Tasting tips from Commander's 'wine guy'
To hear Sharon Litwin interview Dan Davis on WWNO public radio, click here.
Ella Brennan, doyenne of the New Orleans restaurant community and owner of Commander’s Palace restaurant, had long wanted to win the Grand Award from the Wine Spectator magazine, something that is cherished by only 75 restaurants worldwide. When that happened in 2012, she gave full credit to the restaurant’s wine director, Dan Davis.
Considering that Commander’s has a wine cellar of about 18,000 bottles comprising 2,608 selections, one has to wonder if its affectionately-named “wine guy” might turn up his nose at anything us mere mortals might consider purchasing in a store. To the contrary: seems he’s right there with the rest of us, looking for a decent vino in the range of $10 to $15. While Davis believes we should all trust our own judgments about what we like, he also says it doesn’t hurt to get a little advice.
“I find that most people underestimate their ability to detect quality,” he says. “And basic quality is this: Do you like it? I would encourage you, when you go to buy a bottle of wine at retail, to go to a good grocery store where they have someone working in the wine department, and tell that person the style you like and how much money you want to spend.
“There’s no shame in saying, 'I’ve got ten bucks, what’s the best ten buck bottle of wine I can get?' And they will very happily show you the best ten-dollar bottle of wine they can give you that will meet the style that you need.”
Davis started on his wine-learning track when he was in college, working as a server for the Brennan family’s Palace Café. After graduation, there was a stint as manager of a small café down the street from the at-that-time-new Emeril’s restaurant. Daily, he would look out as throngs lined up to get into that hot new venue.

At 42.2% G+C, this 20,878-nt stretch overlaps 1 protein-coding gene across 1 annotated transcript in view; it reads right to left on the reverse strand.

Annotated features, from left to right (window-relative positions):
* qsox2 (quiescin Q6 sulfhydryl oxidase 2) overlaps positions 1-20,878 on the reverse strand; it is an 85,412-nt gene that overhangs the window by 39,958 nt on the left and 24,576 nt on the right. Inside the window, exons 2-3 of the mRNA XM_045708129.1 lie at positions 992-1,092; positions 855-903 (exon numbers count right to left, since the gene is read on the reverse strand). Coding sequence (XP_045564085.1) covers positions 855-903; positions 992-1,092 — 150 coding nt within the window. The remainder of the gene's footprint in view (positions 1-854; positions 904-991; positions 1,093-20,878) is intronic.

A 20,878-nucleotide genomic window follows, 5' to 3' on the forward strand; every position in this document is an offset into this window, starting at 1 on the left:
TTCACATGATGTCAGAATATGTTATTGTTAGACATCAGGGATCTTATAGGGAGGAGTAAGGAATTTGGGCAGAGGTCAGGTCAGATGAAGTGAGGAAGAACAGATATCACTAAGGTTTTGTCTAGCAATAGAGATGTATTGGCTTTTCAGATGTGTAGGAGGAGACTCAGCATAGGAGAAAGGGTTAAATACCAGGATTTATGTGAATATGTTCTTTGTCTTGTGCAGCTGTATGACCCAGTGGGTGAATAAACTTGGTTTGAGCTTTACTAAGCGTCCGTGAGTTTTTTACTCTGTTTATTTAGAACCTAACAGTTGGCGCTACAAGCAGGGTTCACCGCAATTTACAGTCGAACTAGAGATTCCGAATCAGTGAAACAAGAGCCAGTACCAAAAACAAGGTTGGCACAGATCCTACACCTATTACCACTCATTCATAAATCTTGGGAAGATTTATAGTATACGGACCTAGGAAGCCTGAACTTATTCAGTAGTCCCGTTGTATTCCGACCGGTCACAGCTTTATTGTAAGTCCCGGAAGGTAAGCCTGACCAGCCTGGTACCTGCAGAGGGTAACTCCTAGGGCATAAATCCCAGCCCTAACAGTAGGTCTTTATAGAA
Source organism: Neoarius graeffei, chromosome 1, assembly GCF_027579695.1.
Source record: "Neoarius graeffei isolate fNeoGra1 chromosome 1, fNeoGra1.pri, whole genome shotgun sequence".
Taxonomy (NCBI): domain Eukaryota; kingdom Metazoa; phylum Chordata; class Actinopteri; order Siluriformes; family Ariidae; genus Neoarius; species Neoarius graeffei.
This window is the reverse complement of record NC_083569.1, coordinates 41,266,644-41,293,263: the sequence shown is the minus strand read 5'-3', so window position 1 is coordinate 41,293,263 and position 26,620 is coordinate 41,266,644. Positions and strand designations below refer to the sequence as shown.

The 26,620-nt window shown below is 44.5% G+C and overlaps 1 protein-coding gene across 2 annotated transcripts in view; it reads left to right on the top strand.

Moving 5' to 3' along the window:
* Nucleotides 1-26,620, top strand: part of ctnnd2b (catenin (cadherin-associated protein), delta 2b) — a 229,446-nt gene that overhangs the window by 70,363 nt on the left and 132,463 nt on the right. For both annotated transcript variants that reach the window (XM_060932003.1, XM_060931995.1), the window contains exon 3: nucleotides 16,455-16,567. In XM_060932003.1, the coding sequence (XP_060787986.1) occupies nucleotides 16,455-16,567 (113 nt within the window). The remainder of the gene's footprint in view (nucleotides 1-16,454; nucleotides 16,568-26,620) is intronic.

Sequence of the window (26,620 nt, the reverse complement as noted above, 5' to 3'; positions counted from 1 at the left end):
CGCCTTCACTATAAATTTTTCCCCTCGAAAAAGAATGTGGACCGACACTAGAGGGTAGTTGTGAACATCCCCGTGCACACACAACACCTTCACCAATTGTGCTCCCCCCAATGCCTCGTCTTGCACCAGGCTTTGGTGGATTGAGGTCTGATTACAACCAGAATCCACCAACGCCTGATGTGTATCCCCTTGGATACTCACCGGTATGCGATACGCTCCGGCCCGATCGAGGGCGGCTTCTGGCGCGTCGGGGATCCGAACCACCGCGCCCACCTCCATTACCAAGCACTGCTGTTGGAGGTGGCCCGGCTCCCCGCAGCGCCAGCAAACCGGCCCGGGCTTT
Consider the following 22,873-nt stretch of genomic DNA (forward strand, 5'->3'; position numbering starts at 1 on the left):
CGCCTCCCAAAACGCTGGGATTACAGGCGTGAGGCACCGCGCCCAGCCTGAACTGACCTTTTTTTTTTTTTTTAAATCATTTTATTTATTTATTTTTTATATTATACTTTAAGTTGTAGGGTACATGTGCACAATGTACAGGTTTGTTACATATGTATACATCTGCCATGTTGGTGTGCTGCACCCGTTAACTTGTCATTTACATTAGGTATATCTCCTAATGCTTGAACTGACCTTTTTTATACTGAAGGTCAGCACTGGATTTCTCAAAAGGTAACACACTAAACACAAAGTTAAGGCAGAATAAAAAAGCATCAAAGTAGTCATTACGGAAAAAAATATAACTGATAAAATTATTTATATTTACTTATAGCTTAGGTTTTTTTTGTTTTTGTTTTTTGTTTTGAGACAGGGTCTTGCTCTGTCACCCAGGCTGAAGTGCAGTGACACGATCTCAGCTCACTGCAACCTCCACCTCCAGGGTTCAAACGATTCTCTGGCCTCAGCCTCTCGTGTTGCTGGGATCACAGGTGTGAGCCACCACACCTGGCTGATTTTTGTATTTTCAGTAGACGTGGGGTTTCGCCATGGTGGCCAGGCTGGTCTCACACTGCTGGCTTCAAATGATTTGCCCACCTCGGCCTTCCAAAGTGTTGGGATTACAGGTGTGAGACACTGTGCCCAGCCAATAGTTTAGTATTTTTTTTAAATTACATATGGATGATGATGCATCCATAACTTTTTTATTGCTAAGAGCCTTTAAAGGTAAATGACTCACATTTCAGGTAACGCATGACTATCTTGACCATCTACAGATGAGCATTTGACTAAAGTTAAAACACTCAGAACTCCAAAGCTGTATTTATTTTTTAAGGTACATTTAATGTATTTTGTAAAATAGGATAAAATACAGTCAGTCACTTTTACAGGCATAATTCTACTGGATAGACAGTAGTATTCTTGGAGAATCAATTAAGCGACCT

“The buzz around Emeril’s in the early ‘90s was just amazing,” he recalls. “I wanted to be a part of that and learn more about fine dining.”
So he quit the café and went to work at Emeril’s, starting out, as everyone had to in those days, as a busser. He worked his way up to server, all the time learning everything he could about wines. He rose in the ranks at Emeril’s New Orleans property, later becoming general manager of Emeril’s place in Miami. But New Orleans kept beckoning and he returned home to become the “wine guy” at Commander’s.
One of the critical aspects of maintaining the standards expected of a Grand Award Winner by the Wine Spectator is the ability to know what is going on throughout the world of wines. Turns out, says Davis, Germany is where it’s happening these days. So for those whose basic knowledge of that country’s production is of sweet, sweet and sweeter white wines, heads' up. It’s a whole new and very exciting world, Davis says.
“When you’re in a fine wine shop, look for a white capsule on the top of the bottle and an eagle, and it will say VDP at the top,” Davis says, explaining that those letters stand for Verband Deutscher Pradikats, the association of Germany’s top wine producers.
“If you see that you can rely 99.9 percent of the time that it will be a dry Riesling. It’s going to be extremely food friendly and of the very finest quality. You can count on this being great wine, even if you don’t know the producer, even if you don’t know how to pronounce it. If it’s at the price point you’re willing to spend, buy it; you’re gonna love it.”
Sharon Litwin is president of NolaVie. Email her at [email protected]